“To most people, a useless flint axe is just that. To archaeologist Sigrid Alræk Dugstad (University of Stavanger), it is a source of information about Stone Age children.”

Read the article » | http://phys.org/news/2013-04-flair-imperfections.html

Suggested Reading

If you like the subject (and gender issues too), also read:
  • Ferguson, J. 2008. The when, where, and how of novices in craft production. Journal of Archaeological Method and Theory 15(1), 51–67.
  • Finlay, N. 2008. Blank Concerns: Issues of Skill and Consistency in the Replication of Scottish Later Mesolithic Blades. Journal of Archaeological Method and Theory 15(1), 68–90.
  • Ingold, T. 1993. Technology, Language, Intelligence: a consideration of basic concepts. In K. Gibsen and T. Ingold (eds), Tools Language and Cognition in Human Evolution, 449–472. Cambridge: University Press.
  • Johansen, L. and Stapert, D. 2005. Stone Age Kids and their Stones. In M. Sørensen and P. Desrosiers (eds), Technology in Archaeology. Proceedings of the SILA Workshop. Publishing from the National Museum Studies in Archaeology and History Vol. 14. Copenhagen.
  • Kamp, K.A. 2001. Where Have All the Children Gone?: The Archaeology of Childhood. Journal of Archaeological Method and Theory 8(1), 1–34.
  • Moore, J. and Scott, E. (eds). 1997. Invisible people and processes : writing gender and childhood into European archaeology. London; New York: Leicester University Press.
  • Sternke, F. 2005. All are not hunters that knap the stone – a search for a woman’s touch in Mesolithic stone tool production. In N. Milner and P. Woodman (eds), Mesolithic studies at the beginning of the 21st century, 144–163. Oxford: Oxbow.
  • Sternke, F. and Sørensen, M. 2009. The Identification of Children’s flint knapping products in Mesolithic Scandinavia. In S. McCartan, R. Schulting, G. Warren and P. Woodman (eds), Mesolithic Horizons, 722–729. Oxford: Oxbow.
  • Society for the Study of Childhood in the Past

Spence

Image credit: hans s | Foter | CC BY-ND

Very early Neolithic site | Londonderry N Ireland

derryLondonderry | Very early excavated Neolithic settlement that has been under analysis for a decade. Finds to go on show at the Tower Museum.

“A 6,000-year-old Stone Age village excavated in Londonderry has been heralded as being of global significance. The settlement is seen as of world importance as it is only the second of its type found in Ireland and is unique in the range of activities found to have been carried out there…”

» Belfast Telegraph 21 Feb 2013 | More UK Mesolithic sites & finds

 

Guest post | Mesolithic musings & the Howick home | Museums at risk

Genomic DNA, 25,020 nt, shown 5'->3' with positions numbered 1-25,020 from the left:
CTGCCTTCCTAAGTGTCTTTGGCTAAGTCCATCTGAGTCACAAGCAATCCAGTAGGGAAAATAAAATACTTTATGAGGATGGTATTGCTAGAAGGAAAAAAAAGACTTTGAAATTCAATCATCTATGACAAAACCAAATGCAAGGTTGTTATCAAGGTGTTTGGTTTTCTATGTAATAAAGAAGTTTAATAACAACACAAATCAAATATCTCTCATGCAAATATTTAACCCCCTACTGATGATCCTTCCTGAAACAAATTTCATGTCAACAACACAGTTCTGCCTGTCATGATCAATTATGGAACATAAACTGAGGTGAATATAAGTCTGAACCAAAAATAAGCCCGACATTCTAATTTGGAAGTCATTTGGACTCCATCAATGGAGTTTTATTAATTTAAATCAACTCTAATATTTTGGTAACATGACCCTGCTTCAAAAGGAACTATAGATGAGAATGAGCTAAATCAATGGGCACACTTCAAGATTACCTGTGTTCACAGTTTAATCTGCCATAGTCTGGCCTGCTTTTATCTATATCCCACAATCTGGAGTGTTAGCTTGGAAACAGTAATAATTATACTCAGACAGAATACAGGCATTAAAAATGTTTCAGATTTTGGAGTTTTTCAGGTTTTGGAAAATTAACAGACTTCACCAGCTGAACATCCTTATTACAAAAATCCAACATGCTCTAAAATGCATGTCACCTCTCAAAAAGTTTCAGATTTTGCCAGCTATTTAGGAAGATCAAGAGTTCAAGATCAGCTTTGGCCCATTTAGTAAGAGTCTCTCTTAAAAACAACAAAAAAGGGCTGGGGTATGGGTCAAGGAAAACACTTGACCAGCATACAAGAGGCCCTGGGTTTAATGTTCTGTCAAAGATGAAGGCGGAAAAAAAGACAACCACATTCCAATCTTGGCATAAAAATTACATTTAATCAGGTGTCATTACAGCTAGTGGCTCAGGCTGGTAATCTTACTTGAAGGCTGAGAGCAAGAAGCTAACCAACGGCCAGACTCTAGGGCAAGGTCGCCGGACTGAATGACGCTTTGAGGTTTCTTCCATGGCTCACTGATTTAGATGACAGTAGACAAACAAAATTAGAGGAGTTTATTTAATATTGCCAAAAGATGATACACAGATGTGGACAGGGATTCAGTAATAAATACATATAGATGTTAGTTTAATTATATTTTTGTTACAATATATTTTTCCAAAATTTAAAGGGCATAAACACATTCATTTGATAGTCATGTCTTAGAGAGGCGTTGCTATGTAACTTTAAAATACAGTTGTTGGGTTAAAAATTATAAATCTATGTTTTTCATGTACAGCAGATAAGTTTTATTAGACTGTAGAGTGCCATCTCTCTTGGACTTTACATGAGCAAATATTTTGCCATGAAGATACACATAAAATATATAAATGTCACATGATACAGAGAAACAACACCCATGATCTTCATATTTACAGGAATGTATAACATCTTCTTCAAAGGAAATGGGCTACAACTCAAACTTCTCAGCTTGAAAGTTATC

Dear microburins,

Photo Peter Robinson CC2.0

The “vertical pier” now Redcar Beacon | Photo Peter Robinson CC2.0

There aren’t many of us who blog about the Mesolithic, even fewer in north-east England. Here’s the latest read by These Bones of Mine (click to read) that calls out the pain and challenges of reduced heritage funding in the north-east. Heritage—sites, monuments, natural beauty, great museums, community projects—draw visitors and tourists who spend cash in the region. Most of our museums are free. There’s perhaps no fair balance between austerity and the need for inward investment (i.e. tourism and foot-fall generation), but many of us feel the knee has jerked too far in the wrong direction.

Economic recovery needs growth; growth needs nurturing and investment rather than continuous attrition? Social cohesion, a sense of belonging, societal participation and pride, “skin in the game” also require imaginative cultural and educational investment. So, for example, there are no museum-based archaeologists in the Tees area any more and two borough councils have no archaeological service whatsoever—including the one where the Saxon jewels and Roman villa were recently discovered. Ironic? They decided to spend tax-payers’ money on a “vertical pier”. Controversial?

Saxon JewelPerhaps there’s a sense of inevitability in a political climate where invasive development takes precedence over cultural asset management, social sciences and history are being side-lined in the curriculum, libraries are seen as liabilities, and heritage services are still being closed (Southampton is the latest)?

Spence

World Ends | Mesolithic dreamscape | Northern lights

Dear microburins,

Northern LightsWith the world ending today (21-Dec), and my perennial procrastination around lithic assemblage analysis (I promise 2013 would be better if it weren’t all ending today!) I wonder what our Mesolithic forebears made of this? How do you spin a story about green and purple lights for 6,000+ years if not 700 thousand years and more? What part of your social psyche does it re-enforce or challenge?

A Mesolithic child buried on a swan’s wing (Denmark)?

Spence